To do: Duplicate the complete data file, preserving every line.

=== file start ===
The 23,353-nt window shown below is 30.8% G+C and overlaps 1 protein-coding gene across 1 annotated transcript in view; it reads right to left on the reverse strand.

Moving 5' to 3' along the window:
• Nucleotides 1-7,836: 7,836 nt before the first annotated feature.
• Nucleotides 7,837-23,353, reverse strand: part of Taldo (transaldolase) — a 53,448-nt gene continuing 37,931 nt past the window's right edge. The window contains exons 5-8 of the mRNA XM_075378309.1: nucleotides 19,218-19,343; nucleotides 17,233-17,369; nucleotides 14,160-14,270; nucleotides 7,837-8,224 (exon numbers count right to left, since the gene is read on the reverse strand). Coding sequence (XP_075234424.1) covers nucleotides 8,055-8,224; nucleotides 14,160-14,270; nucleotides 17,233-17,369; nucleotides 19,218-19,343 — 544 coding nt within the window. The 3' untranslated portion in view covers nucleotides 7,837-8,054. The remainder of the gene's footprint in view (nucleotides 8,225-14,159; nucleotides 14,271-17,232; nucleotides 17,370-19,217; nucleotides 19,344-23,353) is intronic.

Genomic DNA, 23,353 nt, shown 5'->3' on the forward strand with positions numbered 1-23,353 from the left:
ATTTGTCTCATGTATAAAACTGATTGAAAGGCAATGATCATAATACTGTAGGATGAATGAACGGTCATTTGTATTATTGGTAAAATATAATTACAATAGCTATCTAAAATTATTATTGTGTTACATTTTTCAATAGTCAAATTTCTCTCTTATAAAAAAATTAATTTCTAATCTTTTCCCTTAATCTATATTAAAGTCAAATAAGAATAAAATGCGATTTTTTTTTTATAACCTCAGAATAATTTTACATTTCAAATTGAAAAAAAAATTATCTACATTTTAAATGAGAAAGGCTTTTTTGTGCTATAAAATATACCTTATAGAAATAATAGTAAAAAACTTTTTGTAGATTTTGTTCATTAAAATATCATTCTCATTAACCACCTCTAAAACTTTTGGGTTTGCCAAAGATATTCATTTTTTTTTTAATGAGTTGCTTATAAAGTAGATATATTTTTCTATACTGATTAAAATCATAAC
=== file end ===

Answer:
The 23,353-nt window shown below is 30.8% G+C and overlaps 1 protein-coding gene across 1 annotated transcript in view; it reads right to left on the reverse strand.

Moving 5' to 3' along the window:
• Nucleotides 1-7,836: 7,836 nt before the first annotated feature.
• Nucleotides 7,837-23,353, reverse strand: part of Taldo (transaldolase) — a 53,448-nt gene continuing 37,931 nt past the window's right edge. The window contains exons 5-8 of the mRNA XM_075378309.1: nucleotides 19,218-19,343; nucleotides 17,233-17,369; nucleotides 14,160-14,270; nucleotides 7,837-8,224 (exon numbers count right to left, since the gene is read on the reverse strand). Coding sequence (XP_075234424.1) covers nucleotides 8,055-8,224; nucleotides 14,160-14,270; nucleotides 17,233-17,369; nucleotides 19,218-19,343 — 544 coding nt within the window. The 3' untranslated portion in view covers nucleotides 7,837-8,054. The remainder of the gene's footprint in view (nucleotides 8,225-14,159; nucleotides 14,271-17,232; nucleotides 17,370-19,217; nucleotides 19,344-23,353) is intronic.

Genomic DNA, 23,353 nt, shown 5'->3' on the forward strand with positions numbered 1-23,353 from the left:
ATTTGTCTCATGTATAAAACTGATTGAAAGGCAATGATCATAATACTGTAGGATGAATGAACGGTCATTTGTATTATTGGTAAAATATAATTACAATAGCTATCTAAAATTATTATTGTGTTACATTTTTCAATAGTCAAATTTCTCTCTTATAAAAAAATTAATTTCTAATCTTTTCCCTTAATCTATATTAAAGTCAAATAAGAATAAAATGCGATTTTTTTTTTATAACCTCAGAATAATTTTACATTTCAAATTGAAAAAAAAATTATCTACATTTTAAATGAGAAAGGCTTTTTTGTGCTATAAAATATACCTTATAGAAATAATAGTAAAAAACTTTTTGTAGATTTTGTTCATTAAAATATCATTCTCATTAACCACCTCTAAAACTTTTGGGTTTGCCAAAGATATTCATTTTTTTTTTAATGAGTTGCTTATAAAGTAGATATATTTTTCTATACTGATTAAAATCATAAC